The fate of a hard-fought early-morning Senate deal on tax hikes and spending cuts now rests with the House of Representatives where it faces a tough sell.
Members of the GOP-controlled House are scheduled to meet at noon and take up the measure. If House lawmakers approve the legislation, it will then go to President Obama to sign. But if the House fails to come to a compromise, Americans could be in for a very rocky start to the new year.
Taxes would jump by $2,400 on average for families with incomes of $50,000 to $75,000, according to a study by the nonpartisan Tax Policy Center. Because consumers would get less of their paychecks to spend, businesses and jobs would suffer.
At the same time, Americans would feel cuts in government services; some federal workers would be furloughed or laid off and companies would lose government business. The nation would lose up to 3.4 million jobs, the Congressional Budget Office predicts.
The current Congress is in session only through 12pm ET on Jan. 3. After that, a newly elected Congress with 13 new senators and 82 new House members will inherit the problem.
Early Tuesday morning, the Senate approved a scaled-down package aimed at halting historic tax hikes for most Americans and postponing across-the-board spending cuts, just hours after Congress missed a midnight deadline for action.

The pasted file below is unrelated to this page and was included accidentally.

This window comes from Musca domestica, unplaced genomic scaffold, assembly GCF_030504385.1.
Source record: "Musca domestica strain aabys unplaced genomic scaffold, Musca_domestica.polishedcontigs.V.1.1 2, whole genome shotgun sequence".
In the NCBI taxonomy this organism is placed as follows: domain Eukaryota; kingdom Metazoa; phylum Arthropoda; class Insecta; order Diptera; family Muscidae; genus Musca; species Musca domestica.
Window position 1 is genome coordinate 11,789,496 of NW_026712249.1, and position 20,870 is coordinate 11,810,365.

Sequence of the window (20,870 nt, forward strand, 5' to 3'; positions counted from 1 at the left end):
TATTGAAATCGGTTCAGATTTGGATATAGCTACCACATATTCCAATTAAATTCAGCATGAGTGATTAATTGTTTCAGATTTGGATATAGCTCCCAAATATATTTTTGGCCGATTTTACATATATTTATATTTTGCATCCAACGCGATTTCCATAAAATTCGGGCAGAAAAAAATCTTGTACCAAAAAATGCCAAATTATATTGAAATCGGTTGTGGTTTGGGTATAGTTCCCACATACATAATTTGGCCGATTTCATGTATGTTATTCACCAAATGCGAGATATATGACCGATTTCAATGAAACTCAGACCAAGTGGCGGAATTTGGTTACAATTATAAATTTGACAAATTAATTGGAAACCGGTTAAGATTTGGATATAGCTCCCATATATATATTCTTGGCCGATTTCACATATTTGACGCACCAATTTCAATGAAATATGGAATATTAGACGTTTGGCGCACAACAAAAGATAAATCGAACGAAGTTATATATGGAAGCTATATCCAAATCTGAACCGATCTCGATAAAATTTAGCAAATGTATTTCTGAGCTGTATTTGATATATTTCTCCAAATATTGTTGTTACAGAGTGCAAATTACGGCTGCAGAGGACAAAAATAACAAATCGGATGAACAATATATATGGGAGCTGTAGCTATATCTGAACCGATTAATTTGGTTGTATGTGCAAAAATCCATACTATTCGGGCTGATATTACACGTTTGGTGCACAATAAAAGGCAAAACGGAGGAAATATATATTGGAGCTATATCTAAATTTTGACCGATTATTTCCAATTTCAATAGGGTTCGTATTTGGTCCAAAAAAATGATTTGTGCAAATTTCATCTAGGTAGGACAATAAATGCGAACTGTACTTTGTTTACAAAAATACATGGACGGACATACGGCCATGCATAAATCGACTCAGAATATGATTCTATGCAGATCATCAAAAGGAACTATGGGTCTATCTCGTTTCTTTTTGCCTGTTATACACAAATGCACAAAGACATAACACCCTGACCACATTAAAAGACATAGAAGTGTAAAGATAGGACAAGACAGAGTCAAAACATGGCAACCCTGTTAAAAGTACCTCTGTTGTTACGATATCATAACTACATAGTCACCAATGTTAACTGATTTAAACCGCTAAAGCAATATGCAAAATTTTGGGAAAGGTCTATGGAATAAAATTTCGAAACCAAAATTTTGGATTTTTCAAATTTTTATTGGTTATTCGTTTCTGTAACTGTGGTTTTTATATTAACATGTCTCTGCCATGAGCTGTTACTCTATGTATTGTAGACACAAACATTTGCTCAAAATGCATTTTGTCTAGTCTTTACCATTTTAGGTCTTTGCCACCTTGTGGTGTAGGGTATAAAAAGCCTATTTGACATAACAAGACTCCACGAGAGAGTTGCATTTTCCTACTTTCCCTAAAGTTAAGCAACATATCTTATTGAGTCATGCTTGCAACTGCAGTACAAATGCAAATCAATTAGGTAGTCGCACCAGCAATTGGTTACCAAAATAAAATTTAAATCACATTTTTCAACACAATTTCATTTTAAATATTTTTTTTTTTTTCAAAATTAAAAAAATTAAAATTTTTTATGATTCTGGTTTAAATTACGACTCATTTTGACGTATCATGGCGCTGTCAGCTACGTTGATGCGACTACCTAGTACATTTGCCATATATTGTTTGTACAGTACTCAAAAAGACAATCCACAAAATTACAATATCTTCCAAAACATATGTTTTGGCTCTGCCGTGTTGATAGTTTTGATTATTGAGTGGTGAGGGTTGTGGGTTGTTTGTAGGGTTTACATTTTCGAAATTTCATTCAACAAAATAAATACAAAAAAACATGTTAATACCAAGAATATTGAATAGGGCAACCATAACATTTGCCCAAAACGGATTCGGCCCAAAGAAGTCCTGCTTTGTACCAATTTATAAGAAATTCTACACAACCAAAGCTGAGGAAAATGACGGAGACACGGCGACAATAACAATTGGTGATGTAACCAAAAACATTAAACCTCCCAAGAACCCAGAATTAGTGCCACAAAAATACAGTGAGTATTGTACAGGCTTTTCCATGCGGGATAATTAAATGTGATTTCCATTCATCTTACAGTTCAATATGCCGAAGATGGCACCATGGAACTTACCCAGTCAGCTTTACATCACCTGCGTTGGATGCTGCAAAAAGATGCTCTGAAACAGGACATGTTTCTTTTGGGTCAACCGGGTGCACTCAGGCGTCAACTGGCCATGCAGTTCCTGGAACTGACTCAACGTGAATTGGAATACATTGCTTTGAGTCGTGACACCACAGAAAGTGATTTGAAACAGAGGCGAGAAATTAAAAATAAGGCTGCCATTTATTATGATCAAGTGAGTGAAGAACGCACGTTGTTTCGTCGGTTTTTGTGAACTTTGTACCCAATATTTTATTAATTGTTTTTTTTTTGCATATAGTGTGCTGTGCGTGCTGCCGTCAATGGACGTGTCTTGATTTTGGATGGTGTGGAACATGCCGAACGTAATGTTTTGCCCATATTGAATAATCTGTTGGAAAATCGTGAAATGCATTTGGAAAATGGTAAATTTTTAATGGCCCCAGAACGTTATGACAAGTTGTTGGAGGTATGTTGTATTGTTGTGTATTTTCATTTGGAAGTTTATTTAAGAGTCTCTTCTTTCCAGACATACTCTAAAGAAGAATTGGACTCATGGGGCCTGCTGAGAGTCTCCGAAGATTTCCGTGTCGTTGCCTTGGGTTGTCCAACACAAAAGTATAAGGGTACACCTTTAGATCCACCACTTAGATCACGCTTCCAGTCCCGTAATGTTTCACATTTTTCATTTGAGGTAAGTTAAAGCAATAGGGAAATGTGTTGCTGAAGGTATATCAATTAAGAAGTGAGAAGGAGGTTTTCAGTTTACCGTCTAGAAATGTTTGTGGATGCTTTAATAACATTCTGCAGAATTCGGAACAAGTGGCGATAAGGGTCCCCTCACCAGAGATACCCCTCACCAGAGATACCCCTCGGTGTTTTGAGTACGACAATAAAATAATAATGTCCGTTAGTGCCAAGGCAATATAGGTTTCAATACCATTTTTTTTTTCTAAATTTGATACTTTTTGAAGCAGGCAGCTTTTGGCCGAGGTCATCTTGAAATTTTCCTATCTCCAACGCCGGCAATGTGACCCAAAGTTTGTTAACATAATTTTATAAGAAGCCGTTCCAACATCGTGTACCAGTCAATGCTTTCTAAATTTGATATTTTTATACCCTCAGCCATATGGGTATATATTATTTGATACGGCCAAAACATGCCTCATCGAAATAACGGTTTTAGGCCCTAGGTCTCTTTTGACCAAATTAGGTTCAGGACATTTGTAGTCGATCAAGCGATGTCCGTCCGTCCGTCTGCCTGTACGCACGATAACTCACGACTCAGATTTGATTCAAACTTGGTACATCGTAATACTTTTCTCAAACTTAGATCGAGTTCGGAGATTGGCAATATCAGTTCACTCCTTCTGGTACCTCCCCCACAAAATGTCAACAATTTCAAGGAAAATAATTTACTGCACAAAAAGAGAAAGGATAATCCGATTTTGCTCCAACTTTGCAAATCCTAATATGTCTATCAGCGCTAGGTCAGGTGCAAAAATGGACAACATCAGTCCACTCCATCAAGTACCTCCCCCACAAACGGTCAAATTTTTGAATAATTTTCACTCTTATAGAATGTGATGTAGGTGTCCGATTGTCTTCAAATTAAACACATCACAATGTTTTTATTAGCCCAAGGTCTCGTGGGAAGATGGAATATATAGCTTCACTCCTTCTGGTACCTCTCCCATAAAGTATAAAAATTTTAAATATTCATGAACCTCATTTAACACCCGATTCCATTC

The Senate voted 89-8 in favor of the package, which was hastily pulled together after a late-night deal between White House and Senate Republican negotiators.
In total, $600 billion in tax hikes and spending cuts are scheduled to hit in the new year unless and until the legislation is finalized.
But the goal in Washington is to produce a bill that could patch up the problem in the coming days, sparing most Americans from any major or lasting blow to their paychecks.
Senate leaders hailed the deal as an "imperfect" but vital solution to the fiscal crisis...Obama praised Senate lawmakers for passing the bill and implored the House to do the same...
Under the proposal, current tax rates would be extended for everyone except families making above $450,000 -- up from President Obama's earlier threshold of $250,000. The bill would also extend long-term jobless benefits for a year and address other expiring provisions like the estate tax.
The late-night deal ironed out the last major sticking point between the two sides -- what to do about the $110 billion in automatic spending cuts set to kick in starting in January.
Officials said the two sides agreed to postpone the cuts by two months, in exchange for a 50-50 mix of revenue increases and spending cuts. Of those cuts, half would come from defense and half would come from other budgets.
Fox News has also learned the deal contains a repeal of an ObamaCare program called the CLASS Act. The provision, which would set up a government-run long-term care program, was never actually implemented amid concerns that it couldn't generate enough revenue to sustain itself.
The big question is whether the Senate plan can pass the House -- and if so, when. The longer the stalemate drags on, the greater the risk for the economy and taxpayers.
READ FULL SOURCE ARTICLE: 01/01/2013
Editor's Note: Seeing as how the US Constitution mandates that all legislation pertaining to finance and revenue must come from the House, it is unconstitutional -- and, in fact, annoying -- that the Senate continually insists on crafting financial legislation. When will the lawsuits come challenging the Senates unconstitutional actions?
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